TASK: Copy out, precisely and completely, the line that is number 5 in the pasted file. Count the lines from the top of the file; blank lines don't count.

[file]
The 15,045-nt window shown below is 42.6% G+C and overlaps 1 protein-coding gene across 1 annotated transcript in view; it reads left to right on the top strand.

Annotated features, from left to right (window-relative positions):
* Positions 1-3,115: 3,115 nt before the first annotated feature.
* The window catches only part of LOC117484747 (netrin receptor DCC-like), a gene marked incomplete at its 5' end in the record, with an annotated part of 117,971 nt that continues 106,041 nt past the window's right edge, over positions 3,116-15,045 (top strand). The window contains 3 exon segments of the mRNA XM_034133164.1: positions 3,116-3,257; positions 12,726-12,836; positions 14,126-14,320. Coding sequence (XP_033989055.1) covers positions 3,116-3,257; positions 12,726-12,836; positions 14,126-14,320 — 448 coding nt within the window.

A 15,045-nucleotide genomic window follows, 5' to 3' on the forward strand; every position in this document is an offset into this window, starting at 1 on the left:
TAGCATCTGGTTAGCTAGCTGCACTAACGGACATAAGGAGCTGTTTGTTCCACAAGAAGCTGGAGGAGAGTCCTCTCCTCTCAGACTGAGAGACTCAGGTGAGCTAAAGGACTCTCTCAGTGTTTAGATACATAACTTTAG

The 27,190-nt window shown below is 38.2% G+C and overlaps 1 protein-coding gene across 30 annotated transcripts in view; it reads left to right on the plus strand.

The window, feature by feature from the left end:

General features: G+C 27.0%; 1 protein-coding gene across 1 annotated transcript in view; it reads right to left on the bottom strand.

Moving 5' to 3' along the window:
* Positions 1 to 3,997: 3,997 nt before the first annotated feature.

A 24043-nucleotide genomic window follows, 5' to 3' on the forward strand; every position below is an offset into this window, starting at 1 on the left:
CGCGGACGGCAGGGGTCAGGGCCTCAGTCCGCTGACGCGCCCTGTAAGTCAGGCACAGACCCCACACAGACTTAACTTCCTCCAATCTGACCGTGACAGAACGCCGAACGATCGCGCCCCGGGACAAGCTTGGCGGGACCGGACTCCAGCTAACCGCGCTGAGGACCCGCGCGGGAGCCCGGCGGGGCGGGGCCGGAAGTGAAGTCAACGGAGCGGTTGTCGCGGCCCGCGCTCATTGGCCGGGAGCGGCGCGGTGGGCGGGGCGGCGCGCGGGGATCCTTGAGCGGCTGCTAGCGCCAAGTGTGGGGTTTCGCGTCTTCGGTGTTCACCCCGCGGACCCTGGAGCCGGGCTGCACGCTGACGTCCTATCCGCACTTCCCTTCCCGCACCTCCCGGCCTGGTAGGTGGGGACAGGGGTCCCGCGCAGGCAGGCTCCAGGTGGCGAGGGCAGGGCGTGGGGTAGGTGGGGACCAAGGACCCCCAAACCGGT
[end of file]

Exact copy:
A 15,045-nucleotide genomic window follows, 5' to 3' on the forward strand; every position in this document is an offset into this window, starting at 1 on the left: